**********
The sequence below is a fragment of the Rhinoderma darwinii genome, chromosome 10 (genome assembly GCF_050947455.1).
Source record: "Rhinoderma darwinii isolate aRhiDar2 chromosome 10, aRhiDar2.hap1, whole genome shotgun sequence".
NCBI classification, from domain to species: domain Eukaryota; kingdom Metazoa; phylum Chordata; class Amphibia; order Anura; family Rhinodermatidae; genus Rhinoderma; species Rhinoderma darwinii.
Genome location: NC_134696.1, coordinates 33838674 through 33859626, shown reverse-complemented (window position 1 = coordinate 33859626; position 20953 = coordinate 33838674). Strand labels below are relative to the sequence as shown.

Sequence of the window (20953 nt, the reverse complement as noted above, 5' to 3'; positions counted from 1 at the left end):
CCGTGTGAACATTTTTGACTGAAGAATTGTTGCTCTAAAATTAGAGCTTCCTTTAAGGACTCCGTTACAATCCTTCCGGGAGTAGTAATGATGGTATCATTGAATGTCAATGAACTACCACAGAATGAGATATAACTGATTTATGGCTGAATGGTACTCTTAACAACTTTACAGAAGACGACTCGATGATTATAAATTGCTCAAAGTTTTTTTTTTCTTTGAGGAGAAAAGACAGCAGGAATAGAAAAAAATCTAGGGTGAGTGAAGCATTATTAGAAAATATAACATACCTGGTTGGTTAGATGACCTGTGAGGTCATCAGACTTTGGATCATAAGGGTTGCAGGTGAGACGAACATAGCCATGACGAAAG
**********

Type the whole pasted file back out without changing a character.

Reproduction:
The sequence below is a fragment of the Rhinoderma darwinii genome, chromosome 10 (genome assembly GCF_050947455.1).
Source record: "Rhinoderma darwinii isolate aRhiDar2 chromosome 10, aRhiDar2.hap1, whole genome shotgun sequence".
NCBI classification, from domain to species: domain Eukaryota; kingdom Metazoa; phylum Chordata; class Amphibia; order Anura; family Rhinodermatidae; genus Rhinoderma; species Rhinoderma darwinii.
Genome location: NC_134696.1, coordinates 33838674 through 33859626, shown reverse-complemented (window position 1 = coordinate 33859626; position 20953 = coordinate 33838674). Strand labels below are relative to the sequence as shown.

Sequence of the window (20953 nt, the reverse complement as noted above, 5' to 3'; positions counted from 1 at the left end):
CCGTGTGAACATTTTTGACTGAAGAATTGTTGCTCTAAAATTAGAGCTTCCTTTAAGGACTCCGTTACAATCCTTCCGGGAGTAGTAATGATGGTATCATTGAATGTCAATGAACTACCACAGAATGAGATATAACTGATTTATGGCTGAATGGTACTCTTAACAACTTTACAGAAGACGACTCGATGATTATAAATTGCTCAAAGTTTTTTTTTTCTTTGAGGAGAAAAGACAGCAGGAATAGAAAAAAATCTAGGGTGAGTGAAGCATTATTAGAAAATATAACATACCTGGTTGGTTAGATGACCTGTGAGGTCATCAGACTTTGGATCATAAGGGTTGCAGGTGAGACGAACATAGCCATGACGAAAG